The comeback kid enjoyed its best sales quarter of the year.
Having vanished from local soil for seven years, Ford finally decided to bring back the Ranger and enter a revitalized mainstream mid-size pickup segment with the 2019 Ranger. After all, this is the same company that builds the ubiquitous Ford F-Series. Was it a good move? Well, we can spend many hours comparing stat sheets between the Ranger and sales leaders like the Toyota Tacoma and Chevrolet Colorado, but this means very little if the consumer simply doesn't want a Ranger that's been sold in other markets for several years. Thankfully, according to the latest sales figures obtained from Ford Authority, the news is looking rather promising.
A total of 26,211 Rangers found homes in Q3 and, while this is some way behind the all-conquering Toyota Tacoma's 65,756 units sold over the same period, it's over 5,000 units up on the Ranger's Q2 performance and a whopping 16,790 more than in Q1. With its best quarter of the year, the Ranger achieved 16 percent market share in the segment, not far off the second-placed Chevrolet Colorado's 19 percent.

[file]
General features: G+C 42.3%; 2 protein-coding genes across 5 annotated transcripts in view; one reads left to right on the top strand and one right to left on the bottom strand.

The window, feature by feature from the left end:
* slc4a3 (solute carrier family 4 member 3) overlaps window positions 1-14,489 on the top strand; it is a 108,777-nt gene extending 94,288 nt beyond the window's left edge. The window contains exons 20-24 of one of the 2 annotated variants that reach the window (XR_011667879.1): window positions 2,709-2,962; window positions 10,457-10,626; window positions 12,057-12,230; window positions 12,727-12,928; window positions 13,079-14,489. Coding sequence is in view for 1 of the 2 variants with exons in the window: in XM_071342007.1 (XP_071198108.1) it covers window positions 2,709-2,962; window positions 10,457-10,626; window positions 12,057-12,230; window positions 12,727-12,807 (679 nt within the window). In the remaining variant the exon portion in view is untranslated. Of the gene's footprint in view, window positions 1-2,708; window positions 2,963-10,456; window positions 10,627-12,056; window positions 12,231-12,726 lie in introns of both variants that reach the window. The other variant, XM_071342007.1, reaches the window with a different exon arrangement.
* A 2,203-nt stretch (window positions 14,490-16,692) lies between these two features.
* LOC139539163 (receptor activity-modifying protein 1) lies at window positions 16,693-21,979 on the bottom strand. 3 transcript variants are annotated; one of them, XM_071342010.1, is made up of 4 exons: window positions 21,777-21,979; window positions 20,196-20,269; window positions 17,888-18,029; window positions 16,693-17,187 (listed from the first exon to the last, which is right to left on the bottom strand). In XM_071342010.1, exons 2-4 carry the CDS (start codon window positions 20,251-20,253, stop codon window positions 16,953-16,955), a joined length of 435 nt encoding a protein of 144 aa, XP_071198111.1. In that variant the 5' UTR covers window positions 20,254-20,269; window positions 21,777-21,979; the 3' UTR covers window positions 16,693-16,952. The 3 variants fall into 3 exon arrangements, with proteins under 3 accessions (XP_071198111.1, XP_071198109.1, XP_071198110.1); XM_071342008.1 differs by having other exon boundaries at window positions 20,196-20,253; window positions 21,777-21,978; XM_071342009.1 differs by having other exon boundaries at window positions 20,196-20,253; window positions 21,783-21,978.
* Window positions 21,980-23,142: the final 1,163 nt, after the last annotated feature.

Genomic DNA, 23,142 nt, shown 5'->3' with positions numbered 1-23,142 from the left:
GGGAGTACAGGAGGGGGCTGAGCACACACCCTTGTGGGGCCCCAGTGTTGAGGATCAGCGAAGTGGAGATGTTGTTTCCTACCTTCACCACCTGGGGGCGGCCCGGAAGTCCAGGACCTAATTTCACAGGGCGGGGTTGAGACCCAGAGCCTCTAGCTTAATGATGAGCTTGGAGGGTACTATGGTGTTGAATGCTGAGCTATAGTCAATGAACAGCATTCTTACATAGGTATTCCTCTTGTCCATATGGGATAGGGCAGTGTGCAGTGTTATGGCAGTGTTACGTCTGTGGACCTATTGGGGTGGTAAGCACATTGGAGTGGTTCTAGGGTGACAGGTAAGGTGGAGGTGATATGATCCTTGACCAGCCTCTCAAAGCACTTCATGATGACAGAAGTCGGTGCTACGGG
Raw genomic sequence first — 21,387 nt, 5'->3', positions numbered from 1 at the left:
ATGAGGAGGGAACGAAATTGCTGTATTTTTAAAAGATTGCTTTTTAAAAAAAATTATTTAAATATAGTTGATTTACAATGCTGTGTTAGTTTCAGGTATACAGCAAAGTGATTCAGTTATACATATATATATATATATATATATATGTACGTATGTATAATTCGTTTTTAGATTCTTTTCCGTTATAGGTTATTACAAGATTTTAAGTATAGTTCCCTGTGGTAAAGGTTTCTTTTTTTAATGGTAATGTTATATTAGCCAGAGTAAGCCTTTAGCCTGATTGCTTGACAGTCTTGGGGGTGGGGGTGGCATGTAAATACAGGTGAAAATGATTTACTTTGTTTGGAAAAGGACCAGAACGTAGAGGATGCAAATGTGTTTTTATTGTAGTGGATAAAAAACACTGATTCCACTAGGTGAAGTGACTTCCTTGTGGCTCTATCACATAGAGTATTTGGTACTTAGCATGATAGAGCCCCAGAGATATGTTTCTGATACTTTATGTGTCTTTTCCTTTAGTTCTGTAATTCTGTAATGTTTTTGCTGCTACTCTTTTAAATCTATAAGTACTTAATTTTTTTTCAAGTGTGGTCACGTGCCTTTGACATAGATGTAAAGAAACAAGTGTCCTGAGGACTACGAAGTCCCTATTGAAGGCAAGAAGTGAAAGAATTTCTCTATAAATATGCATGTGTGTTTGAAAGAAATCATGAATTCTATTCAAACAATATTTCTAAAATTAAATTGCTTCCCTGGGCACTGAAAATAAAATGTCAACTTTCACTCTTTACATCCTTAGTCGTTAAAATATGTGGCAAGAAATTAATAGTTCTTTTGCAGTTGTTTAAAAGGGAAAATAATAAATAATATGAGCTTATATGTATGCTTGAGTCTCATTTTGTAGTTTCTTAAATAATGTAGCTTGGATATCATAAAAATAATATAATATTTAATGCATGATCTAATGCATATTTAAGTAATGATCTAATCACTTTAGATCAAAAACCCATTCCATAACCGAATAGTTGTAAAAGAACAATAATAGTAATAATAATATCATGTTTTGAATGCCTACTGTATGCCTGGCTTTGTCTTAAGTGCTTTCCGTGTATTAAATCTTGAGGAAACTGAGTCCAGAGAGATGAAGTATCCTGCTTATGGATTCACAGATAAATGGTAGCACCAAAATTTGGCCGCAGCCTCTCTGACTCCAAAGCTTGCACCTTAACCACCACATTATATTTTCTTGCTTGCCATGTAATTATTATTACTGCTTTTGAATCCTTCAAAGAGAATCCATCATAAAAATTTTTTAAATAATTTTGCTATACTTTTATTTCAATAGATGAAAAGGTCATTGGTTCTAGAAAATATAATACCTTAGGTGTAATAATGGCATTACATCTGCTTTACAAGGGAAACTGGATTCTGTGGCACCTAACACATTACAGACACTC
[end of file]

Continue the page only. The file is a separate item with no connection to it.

While the mainstream mid-size truck segment has seen 26 percent year-to-date growth thus far, it's largely due to the Ford Ranger and Jeep Gladiator, as all other competitors in this class have seen decreasing sales. With the Gladiator especially focused on rugged off-road work and being less refined on-road, it's not hard to imagine that the Ford has begun poaching some sales from the Tacoma and Colorado.
Considering the progress made in 2019, Ford may want to give the Ranger line-up a rethink, especially the engine options - or, should we say, option. Every Ranger is still only available with a 2.3-liter turbo-four and, as versatile as this power plant may be, buyers in search of a beefy V6 will simply be knocking on the doors at Toyota and Chevrolet. With a broadened range, the Ranger can have a real go at the segment leaders on the sales charts and further add weight to the maker's decision to return the nameplate.